Unprepared for Easter — or Are We?

Bible Time

After my eleven mile run on Sunday, I collapsed on the couch with a bottle of water while my husband watched some of The Bible on The History Channel. They were reairing previous episodes of the epic miniseries to lead up to that night’s new episode. Moses was just getting ready to part the Red Sea when LittleBrother wandered into the living room.

“Who’s that?”


“What’s he doing?”

“He’s about to part the Red Sea.”


“What do you mean why? Go read your Bible,” I joked.

“I don’t have a Bible.”


“Well, I have a baby Bible.”

He wandered to his room and came back with The Baby Bible Storybook. I mean, it has baby right in the title. I helped him find a story about Moses and read it with him. As I finished, I was forced — once again — to realize that our two sons are very different. We didn’t gift our older son with a real Bible until after he learned how to read. It’s not like we didn’t have lots of other Bible-like things — like the Veggie Tales Story Bible and Baby’s First Bible and the Jesus Storybook Bible. But BigBrother, when comparing their ages, learned to read this coming summer whereas LittleBrother has been reading for nearly a year now. I forget that a lot.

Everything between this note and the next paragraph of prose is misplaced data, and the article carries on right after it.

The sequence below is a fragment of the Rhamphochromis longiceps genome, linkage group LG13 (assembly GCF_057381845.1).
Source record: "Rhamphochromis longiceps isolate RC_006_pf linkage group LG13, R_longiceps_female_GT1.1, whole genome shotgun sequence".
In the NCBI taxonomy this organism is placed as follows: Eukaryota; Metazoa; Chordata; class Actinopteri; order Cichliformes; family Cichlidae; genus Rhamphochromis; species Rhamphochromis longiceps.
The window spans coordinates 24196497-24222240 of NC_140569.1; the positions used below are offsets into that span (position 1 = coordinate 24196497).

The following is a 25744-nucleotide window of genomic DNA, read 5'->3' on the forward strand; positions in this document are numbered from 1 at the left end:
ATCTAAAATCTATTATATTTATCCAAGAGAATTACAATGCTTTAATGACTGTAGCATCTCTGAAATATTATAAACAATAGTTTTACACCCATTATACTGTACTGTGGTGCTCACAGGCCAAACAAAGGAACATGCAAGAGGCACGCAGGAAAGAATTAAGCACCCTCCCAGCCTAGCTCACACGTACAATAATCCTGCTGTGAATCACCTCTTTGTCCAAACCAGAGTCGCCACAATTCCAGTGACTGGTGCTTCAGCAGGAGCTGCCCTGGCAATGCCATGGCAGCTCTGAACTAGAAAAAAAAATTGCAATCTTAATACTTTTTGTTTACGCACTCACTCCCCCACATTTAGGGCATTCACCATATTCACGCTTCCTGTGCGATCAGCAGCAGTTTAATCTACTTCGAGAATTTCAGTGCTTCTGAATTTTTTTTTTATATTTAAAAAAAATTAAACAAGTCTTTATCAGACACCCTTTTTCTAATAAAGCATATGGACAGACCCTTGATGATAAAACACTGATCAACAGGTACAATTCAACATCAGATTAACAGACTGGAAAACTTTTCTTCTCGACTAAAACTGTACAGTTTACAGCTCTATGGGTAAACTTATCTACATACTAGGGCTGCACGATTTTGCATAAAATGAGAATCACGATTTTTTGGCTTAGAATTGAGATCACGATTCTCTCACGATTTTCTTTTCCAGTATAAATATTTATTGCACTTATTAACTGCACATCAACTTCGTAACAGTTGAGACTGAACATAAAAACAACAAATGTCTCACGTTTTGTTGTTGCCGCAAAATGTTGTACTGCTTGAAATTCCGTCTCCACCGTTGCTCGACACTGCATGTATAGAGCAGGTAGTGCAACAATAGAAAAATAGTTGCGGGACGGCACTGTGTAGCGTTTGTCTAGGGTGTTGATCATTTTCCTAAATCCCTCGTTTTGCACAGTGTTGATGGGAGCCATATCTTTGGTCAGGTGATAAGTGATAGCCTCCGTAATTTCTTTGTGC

And so I asked him, “Do you want a real Bible?”


I smiled. I told him to wait as I walked back to our bedroom, went to one of my secret hiding places and pulled out The Adventure Bible which I was so happy to get from Zondervan this past year at BlogHer ’12 specifically for this purpose. I dusted off the cover; it’s been sitting since August and, well, dust happens. I probably could have given it to him then, but I think I was in denial for quite some time that the kid was actually reading since we didn’t work with him nearly as much as we worked with our older son.

I walked out and handed him the Bible.

“This is for me?” His hands moved over the cool, dust-free cover.

“Yes, Bubba.”

“Will you read something to me?”

Will I read something to him? Of course I will.

Holy Week has kept us busy with Resurrection Eggs and extra church services and planning for Easter with my family and baseball practice and snow and school and a performance at school and baking cookies for said performance at school and on and on and on. While I haven’t yet purchased anything other than two books for each boy’s Easter baskets (as in not one jelly bean, not one chocolate egg; NOTHING), I did download the Easter Reading Chart. In the evenings after dinner, we all get our Bibles and take turns reading a verse from the day’s reading. Then we talk a little bit about theological concepts that are far above my ability to adequately explain. Shortly before the conversation veers back to Star Wars territory, I sit back and watch them flip through their Bibles, watch them run fingers over the maps in the back and trace their fingers along the rivers. My heart feels full.